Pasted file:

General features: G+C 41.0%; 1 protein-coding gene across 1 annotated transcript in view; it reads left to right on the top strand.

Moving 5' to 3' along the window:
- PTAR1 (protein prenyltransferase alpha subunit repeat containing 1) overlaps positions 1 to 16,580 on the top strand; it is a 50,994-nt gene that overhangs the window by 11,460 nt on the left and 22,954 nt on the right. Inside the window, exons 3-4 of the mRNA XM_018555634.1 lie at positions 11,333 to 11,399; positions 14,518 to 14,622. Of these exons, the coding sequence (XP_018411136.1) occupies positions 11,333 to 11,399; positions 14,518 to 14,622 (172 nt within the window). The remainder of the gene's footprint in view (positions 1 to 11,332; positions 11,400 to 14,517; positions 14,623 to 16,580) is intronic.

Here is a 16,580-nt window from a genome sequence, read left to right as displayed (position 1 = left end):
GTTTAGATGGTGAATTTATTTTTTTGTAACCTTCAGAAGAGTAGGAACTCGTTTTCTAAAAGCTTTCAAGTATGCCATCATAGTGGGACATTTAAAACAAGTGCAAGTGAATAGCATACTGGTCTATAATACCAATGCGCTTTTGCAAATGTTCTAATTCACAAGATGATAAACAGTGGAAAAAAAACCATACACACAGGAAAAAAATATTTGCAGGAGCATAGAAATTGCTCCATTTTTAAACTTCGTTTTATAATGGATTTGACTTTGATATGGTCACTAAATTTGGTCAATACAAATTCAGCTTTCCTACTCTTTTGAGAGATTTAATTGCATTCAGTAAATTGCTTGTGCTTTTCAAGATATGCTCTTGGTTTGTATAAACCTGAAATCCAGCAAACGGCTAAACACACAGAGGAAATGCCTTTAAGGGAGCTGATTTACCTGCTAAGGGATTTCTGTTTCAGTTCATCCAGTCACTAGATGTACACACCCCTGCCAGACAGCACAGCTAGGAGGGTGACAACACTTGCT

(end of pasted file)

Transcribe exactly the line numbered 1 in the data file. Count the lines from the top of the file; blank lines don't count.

General features: G+C 41.0%; 1 protein-coding gene across 1 annotated transcript in view; it reads left to right on the top strand.